New York State Court of Claims

New York State Court of Claims

WHITE v. THE STATE OF NEW YORK, #2009-042-527, Claim No. NONE, Motion No. M-77109


Synopsis


This is a motion brought by pro se claimant seeking permission to file a late claim. The moving papers do not state the nature of the claim, nor is there is proposed claim attached to the moving papers. The State opposes the motion arguing that it cannot address the merits of the claim. The court denies claimant’s motion.

Case Information

UID:
2009-042-527
Claimant(s):
ANDRE WHITE
Claimant short name:
WHITE
Footnote (claimant name) :

Defendant(s):
THE STATE OF NEW YORK
Footnote (defendant name) :

Third-party claimant(s):

Third-party defendant(s):

Claim number(s):
NONE
Motion number(s):
M-77109
Cross-motion number(s):

Judge:
NORMAN I. SIEGEL
Claimant’s attorney:
ANDRE WHITE, PRO SE
Defendant’s attorney:
HON. ANDREW M. CUOMO
Attorney General of the State of New York
By: JOEL L. MARMELSTEIN, ESQ. Assistant Attorney General
Third-party defendant’s attorney:

Signature date:
October 28, 2009
City:
Utica
Comments:

Official citation:

Appellate results:

See also (multicaptioned case)



Decision

The court has considered the following papers on claimant’s motion for permission to file a late claim:
1. “Motion for Permission to File a Late Claim”, filed August 19, 2009
2. Opposition affirmation of Joel L. Marmelstein, Esq., dated August 28, 2009[1]



This matter comes before the court on a motion by claimant Andre White, acting pro se, seeking permission to file a late claim. The notarized “motion”, filed on August 19, 2009, alleges that the claim arose on May 4, 2009. The claimant alleges that the delay resulted from his confinement in “Solitary Confinement/Protective Custody” since the incident (though apparently he is no longer so confined). The motion states that the State had notice of the essential facts. However, the moving papers do not state the nature of the claim, nor is there a proposed claim attached to the moving papers.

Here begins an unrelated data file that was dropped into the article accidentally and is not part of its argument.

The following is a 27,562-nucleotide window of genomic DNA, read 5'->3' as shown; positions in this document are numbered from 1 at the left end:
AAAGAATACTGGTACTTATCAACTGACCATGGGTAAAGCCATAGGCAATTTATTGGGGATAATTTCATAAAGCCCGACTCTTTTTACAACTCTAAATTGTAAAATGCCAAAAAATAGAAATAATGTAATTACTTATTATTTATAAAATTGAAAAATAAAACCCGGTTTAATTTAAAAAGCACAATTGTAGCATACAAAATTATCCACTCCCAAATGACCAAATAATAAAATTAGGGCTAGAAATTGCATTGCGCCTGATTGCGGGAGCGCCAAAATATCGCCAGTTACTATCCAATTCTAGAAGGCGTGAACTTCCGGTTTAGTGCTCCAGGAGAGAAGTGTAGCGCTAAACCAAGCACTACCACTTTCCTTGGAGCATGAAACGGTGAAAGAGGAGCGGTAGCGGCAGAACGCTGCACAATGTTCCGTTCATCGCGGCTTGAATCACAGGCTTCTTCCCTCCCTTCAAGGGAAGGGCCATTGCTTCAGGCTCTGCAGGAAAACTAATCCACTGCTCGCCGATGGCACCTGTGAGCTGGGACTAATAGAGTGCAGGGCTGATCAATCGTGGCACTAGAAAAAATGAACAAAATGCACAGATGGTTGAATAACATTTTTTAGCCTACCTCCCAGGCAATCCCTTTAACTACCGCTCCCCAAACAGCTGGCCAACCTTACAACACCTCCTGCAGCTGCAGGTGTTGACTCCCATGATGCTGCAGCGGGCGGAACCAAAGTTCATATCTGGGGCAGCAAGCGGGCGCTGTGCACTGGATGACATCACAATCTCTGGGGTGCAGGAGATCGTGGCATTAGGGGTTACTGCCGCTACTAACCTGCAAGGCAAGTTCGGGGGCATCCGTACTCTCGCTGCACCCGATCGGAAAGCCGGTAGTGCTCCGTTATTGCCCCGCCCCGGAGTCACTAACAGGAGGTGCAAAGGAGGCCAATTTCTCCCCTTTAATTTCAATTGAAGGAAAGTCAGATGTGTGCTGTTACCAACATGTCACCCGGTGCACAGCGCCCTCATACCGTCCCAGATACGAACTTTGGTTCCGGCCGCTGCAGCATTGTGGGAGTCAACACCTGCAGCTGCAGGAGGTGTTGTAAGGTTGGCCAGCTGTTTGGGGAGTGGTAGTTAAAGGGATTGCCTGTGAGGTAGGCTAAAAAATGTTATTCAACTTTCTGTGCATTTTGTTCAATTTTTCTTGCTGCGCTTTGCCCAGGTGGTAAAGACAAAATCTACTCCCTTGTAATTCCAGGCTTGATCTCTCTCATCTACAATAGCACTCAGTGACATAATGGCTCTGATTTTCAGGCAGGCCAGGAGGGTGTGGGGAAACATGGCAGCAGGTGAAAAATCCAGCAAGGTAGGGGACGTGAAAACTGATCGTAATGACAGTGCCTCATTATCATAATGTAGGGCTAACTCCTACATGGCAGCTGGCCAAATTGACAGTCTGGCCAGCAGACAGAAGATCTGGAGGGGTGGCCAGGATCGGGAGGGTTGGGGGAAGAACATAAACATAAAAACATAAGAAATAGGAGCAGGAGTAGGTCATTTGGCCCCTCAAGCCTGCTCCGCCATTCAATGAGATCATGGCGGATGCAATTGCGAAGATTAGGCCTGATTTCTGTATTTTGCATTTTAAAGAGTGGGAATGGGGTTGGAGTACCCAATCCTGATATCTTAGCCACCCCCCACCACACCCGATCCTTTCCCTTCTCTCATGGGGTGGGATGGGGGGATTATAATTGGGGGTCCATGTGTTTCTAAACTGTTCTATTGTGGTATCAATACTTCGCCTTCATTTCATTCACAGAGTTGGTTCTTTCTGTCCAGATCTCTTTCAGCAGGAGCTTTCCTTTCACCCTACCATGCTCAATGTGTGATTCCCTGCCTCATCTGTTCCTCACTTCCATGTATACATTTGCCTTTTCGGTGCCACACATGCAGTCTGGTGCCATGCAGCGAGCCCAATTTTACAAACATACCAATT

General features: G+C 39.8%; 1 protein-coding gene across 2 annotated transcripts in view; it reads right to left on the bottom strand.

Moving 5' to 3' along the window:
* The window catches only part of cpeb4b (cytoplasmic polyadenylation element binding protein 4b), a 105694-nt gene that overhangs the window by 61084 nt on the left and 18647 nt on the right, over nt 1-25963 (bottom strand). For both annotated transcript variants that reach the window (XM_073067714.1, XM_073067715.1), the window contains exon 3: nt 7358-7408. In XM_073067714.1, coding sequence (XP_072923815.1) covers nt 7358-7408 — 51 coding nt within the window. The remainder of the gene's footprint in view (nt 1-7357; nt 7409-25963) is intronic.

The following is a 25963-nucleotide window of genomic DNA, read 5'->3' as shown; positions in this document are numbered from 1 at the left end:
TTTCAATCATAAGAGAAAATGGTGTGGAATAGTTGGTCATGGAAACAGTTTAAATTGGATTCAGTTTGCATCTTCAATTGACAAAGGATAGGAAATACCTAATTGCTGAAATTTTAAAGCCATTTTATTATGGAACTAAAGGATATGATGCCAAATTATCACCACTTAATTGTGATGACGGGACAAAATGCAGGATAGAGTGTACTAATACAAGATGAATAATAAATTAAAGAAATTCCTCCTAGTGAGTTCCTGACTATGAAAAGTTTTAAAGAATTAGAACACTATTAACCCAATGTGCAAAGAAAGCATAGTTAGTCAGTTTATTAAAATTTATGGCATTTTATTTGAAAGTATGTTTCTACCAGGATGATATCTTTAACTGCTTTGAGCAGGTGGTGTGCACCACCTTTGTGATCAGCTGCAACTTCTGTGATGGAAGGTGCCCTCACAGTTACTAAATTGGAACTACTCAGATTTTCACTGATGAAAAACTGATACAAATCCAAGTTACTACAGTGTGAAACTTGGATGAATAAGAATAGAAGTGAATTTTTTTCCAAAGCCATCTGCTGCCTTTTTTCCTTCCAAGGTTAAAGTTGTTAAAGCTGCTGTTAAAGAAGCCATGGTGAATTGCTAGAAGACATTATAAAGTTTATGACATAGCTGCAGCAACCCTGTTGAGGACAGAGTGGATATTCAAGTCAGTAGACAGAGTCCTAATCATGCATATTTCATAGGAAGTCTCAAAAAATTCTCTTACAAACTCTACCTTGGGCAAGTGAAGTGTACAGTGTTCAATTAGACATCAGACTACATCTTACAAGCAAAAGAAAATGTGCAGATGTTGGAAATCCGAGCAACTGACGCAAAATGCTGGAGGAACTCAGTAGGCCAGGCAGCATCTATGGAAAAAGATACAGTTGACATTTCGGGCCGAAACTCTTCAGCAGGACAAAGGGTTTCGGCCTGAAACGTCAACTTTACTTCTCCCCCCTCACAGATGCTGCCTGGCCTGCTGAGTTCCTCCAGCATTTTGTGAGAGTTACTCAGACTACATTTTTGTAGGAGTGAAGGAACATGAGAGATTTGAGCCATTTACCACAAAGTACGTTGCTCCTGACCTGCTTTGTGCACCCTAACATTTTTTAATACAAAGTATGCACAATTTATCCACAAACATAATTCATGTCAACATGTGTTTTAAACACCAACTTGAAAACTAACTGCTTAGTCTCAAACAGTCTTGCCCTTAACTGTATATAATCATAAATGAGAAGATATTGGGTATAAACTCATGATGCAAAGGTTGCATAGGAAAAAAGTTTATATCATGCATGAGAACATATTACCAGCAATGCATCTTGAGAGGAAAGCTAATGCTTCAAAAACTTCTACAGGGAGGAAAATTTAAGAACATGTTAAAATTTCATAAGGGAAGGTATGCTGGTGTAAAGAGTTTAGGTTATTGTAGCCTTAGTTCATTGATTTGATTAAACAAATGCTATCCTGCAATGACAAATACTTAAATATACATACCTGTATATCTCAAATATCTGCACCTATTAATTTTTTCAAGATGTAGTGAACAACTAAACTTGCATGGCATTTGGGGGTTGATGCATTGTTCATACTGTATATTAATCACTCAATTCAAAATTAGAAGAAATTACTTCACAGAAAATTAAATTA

The State opposes the motion, arguing primarily that it cannot address the merits of the claim or address the other statutory criteria of Court of Claims Act § 10 (6) since the moving papers are devoid of information about the proposed claim.

Furthermore, the State argues that claimant’s alleged inability to timely serve a notice of intention to file a claim or a claim due to his stay in Solitary Confinement/Protective Custody is not a reasonable excuse.

Court of Claims Act § 10 (6) provides, in relevant part, that:
[i]n determining whether to permit the [late] filing of a claim . . ., the court shall consider, among other factors, whether the delay in filing the claim was excusable; whether the state had notice of the essential facts constituting the claim; whether the state had an opportunity to investigate the circumstances underlying the claim; whether the claim appears to be meritorious; whether the failure to file or serve upon the attorney general a timely claim or to serve upon the attorney general a notice of intention resulted in substantial prejudice to the state; and whether the claimant has any other available remedy.

The presence or absence of any one factor is not dispositive in the court’s consideration of a late claim motion. (See Bay Terrace Coop. Section IV v New York State Employees’ Retirement System Policemen’s & Firemen’s Retirement System, 55 NY2d 979; Rice v State of New York, UID No. 2006-028-598, Claim No. NONE, Motion No. M-71150, October 18, 2006, Sise, P.J.). Additionally, the court is afforded broad discretion in its determination and consideration of the statutory factors (Matter of Gonzalez v State of New York, 299 AD2d 675; Doe v State of New York, UID No. 2004-028-512, Claim No. NONE, Motion No. M-67159, March 10, 2004, Sise, J.).